No Prior Existing Conditions but Dead Anyway - page 16
Who would think that a normally healthy woman would die so swiftly from influenza in June? Could you ever have imagined such a thing? No wonder her family and friends are in shock. So why did... Read More
Nov 11, '09Specialty: OB, HH, ADMIN, IC, ED, QI ; From: US ; Joined: Jun '06; Posts: 2,340; Likes: 2,045Quote from janfrnwhat i meant, was that if the induced coma was done earlier than resp failure with lack of perfusion occurred, it might lower the pulse rate accordingly, providing time for the body to recoup somewhat; and gather its resources to fight off the virus and it bacterial sequelae, providing antibodies, etc. also the debilitating stress that occurs when someone is conscious of their decompensation, would be circumvented, giving the cardiopulmonary and neurological symptoms less hassle. :spin:umm... lamazeteacher there's no way a medically induced coma can replace ecmo. how much do you understand about how ecmo works?
oops, you caught me. i've never seen ecmo, but thanks to all nurses, i did know much of what you explained, though with less hauteur.
for influenza such as this, the ecmo circuit pulls blood from the patient, circulates it through an oxygenator that acts as an artificial lung (puts oxygen in, takes carbon dioxide out) and returns the blood to the body. putting someone in a coma can't do that. severe h1n1 causes the person's lungs to basically shut down so there is virtually no gas exchange happening there at all. the last patient we put on ecmo for h1n1 had po2s in the 40's and pco2s in the 140s while on high freqency oscillation ventilation on 100% oxygen. after 118 hours of complete lung rest there was enough recovery that we could take the patient off ecmo. how could a medically-induced coma done that?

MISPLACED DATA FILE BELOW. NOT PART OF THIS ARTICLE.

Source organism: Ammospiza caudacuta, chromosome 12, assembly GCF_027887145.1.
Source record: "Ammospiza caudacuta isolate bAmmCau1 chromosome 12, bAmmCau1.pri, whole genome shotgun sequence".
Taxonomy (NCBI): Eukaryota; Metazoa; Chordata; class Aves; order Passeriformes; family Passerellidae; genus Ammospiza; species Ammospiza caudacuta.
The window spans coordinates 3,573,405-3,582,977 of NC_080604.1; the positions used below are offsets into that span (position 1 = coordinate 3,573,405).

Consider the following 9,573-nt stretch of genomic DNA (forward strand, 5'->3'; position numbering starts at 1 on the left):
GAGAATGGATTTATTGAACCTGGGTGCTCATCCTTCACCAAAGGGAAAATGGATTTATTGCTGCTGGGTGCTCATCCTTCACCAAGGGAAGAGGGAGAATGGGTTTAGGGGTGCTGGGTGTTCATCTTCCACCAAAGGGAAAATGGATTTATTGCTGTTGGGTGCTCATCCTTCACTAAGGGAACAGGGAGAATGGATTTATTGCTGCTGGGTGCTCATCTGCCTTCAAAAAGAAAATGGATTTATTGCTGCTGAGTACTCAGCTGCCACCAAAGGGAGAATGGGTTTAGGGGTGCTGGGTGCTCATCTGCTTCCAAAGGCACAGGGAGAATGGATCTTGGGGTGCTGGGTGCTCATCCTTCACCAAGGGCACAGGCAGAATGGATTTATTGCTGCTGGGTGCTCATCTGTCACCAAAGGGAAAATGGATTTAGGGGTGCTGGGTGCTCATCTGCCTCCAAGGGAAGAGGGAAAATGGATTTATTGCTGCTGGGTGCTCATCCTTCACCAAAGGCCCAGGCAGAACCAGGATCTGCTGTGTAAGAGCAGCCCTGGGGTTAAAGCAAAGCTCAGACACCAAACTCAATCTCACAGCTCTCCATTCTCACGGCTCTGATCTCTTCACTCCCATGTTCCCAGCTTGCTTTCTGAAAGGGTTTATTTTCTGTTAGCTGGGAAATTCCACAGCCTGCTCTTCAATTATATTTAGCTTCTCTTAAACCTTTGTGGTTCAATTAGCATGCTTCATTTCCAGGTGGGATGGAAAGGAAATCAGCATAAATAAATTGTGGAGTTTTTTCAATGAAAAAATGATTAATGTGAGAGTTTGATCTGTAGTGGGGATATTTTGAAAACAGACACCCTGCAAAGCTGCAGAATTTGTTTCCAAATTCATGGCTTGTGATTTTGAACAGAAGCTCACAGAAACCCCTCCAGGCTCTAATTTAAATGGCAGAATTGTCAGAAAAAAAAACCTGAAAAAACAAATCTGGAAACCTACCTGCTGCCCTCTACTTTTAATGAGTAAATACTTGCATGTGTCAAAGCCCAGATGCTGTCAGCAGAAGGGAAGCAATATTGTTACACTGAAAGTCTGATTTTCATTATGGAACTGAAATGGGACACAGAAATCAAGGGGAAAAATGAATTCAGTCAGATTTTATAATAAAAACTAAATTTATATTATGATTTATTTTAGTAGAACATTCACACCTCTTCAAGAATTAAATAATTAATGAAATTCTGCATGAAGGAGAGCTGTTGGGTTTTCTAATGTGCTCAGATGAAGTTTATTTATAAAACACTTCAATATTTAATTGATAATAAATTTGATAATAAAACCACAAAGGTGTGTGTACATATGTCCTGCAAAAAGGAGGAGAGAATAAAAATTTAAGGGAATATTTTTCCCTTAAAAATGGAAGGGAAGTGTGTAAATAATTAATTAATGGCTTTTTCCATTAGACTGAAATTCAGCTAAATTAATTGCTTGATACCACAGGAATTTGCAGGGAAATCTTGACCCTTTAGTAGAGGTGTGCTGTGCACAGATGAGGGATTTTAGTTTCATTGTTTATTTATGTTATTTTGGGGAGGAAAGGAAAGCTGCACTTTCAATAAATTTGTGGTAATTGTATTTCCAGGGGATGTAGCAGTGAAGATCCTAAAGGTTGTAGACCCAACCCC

Nov 13, '09Occupation: visiting nurse Specialty: Too many to list ; From: US ; Joined: Mar '06; Posts: 5,909; Likes: 1,741Ottawa, Ontario, Canada
Quote from www.cbc.ca(hat tip pfi/miker)According to a press release sent out by the university, Dr. Keith Fagnou, a professor of chemistry in the faculty of science, passed away suddenly on Wednesday. CBC News has confirmed that he died of H1N1-related illness.
According to university officials, Fagnou had no underlying health conditions.
Fagnou held the University of Ottawa's research chair in the development of novel catalytic transformations. According to the university, he was an exceptional researcher who won several prestigious chemistry awards, including the Polanyi Prize, during his brief career.Last edit by indigo girl on Nov 17, '09
Nov 13, '09Occupation: visiting nurse Specialty: Too many to list ; From: US ; Joined: Mar '06; Posts: 5,909; Likes: 1,741Topeka, Kansas
Quote from www.ktka.com(hat tip pfi/homebody)A 48-year-old woman from the Topeka area has died from infection with the H1N1 virus. That announcement came from the Kansas Department of Health and Environment today.
The KDHE says the woman's infection was confirmed on November 10, and her death was reported on November 7. She did not have any underlying health conditions.
Nov 13, '09Joined: Aug '04; Posts: 4,351; Likes: 7,617I am so glad I decided to get the H1N1 vaccination. Made my husband get it to.
Nov 16, '09Occupation: visiting nurse Specialty: Too many to list ; From: US ; Joined: Mar '06; Posts: 5,909; Likes: 1,741Rensselaer County, New York